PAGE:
Two or three industries, including construction, will feel the squeeze later on, but they are "overheated" anyway, he said.

The government has pledged to allocate some $200 billion in loans and tax cuts, among other measures, to help banks and companies deal with the country's worst financial turmoil since 1998. Finance Minister Alexei Kudrin announced Friday that the government would spend 175 billion rubles ($6.64 billion) of its wealth fund on buying domestic shares and bonds from next week.

The senior government official declined to identify the companies that would benefit from the purchases by the National Welfare Fund, saying the list would not be made public and would only be known to brokers.

"We are getting a lot of calls" about it, he said.

Buying the shares is in line with the wealth fund's strategy, which will be announced next month, he said. The government will keep the shares for 10 to 15 years, he said.

The official also sought to allay concerns that the government would use turmoil to take over private companies.

"We don't aim to increase the share of the state in the economy," he said.

The government has bailed out four banks this month, including Bank Globex on Friday. Analysts have said the crisis could trigger a redistribution of property.

However, the government official acknowledged that Russia would suffer from a slowdown in economic growth in the West and, therefore, would see demand for oil fall. The budget for this year is balanced at $70 per barrel, and if the price falls below this level, the state might need to tap into the stabilization fund.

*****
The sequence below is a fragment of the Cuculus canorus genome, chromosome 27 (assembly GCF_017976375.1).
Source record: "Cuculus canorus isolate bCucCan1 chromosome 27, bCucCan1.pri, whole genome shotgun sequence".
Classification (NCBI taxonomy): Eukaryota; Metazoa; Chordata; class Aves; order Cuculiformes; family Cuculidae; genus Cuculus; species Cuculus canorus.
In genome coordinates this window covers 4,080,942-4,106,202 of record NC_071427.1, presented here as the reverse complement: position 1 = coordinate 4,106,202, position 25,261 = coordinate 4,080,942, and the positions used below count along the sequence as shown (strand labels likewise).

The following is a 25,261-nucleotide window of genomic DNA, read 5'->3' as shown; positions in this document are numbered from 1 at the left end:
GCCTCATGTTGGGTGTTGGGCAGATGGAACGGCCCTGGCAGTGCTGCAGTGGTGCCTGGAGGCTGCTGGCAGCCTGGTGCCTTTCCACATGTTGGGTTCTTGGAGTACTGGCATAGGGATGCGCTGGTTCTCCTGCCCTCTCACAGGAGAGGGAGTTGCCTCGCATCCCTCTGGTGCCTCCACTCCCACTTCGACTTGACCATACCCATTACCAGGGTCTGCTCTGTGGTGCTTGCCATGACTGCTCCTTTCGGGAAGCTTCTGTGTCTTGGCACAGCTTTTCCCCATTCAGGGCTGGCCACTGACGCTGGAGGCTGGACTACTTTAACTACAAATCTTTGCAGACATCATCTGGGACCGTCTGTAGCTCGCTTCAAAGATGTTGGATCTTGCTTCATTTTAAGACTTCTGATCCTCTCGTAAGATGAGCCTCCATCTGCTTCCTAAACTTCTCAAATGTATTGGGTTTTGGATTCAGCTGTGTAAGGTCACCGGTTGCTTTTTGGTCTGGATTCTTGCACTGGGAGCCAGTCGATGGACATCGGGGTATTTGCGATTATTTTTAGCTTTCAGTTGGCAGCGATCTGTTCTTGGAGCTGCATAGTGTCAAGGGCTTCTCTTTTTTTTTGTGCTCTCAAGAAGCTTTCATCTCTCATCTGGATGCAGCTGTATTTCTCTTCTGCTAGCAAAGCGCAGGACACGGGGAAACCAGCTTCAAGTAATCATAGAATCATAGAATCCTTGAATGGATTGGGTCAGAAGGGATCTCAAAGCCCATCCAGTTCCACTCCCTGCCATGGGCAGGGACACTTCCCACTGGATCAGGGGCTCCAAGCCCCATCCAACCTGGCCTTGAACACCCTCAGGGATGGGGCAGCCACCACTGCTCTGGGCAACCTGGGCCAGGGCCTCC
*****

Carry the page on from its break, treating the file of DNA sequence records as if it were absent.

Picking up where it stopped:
The upside of the current economic situation in Russia is that speculative capital has left the country, the government official said, reeling off a list of what he called positive economic indicators.

The only possible crisis in Russia involves a crisis of confidence and mistrust among banks toward one another, the official said.

He said the government was aware that countries like Ukraine had begun feeling the weight of the global liquidity crunch and would consider helping neighbors that sought support. Moscow has already extended loans to China, India, Cuba and Belarus this year, he said.

At Camp David on Saturday, Bush said world leaders needed to meet to prevent a repeat of the crisis.

"We will work to strengthen and modernize our nations' financial systems so we can help ensure that this crisis doesn't happen again," Bush said.

White House deputy press secretary Tony Fratto said in a telephone call with reporters that the timing of the November summit was largely dependent on being able to get leaders from many nations together in a short period of time, new agencies reported. He said it would not necessarily be in New York.

The summit would be the first of several concerning the crisis. The first summit would review how the countries address the crisis and try to find ways of avoiding a repetition, Bush and the two European leaders said in a statement posted on the White House web site. Later summits would seek agreement on specific steps for governments to meet those principles, they said.

Staff Writer Anatoly Medetsky contributed to this report.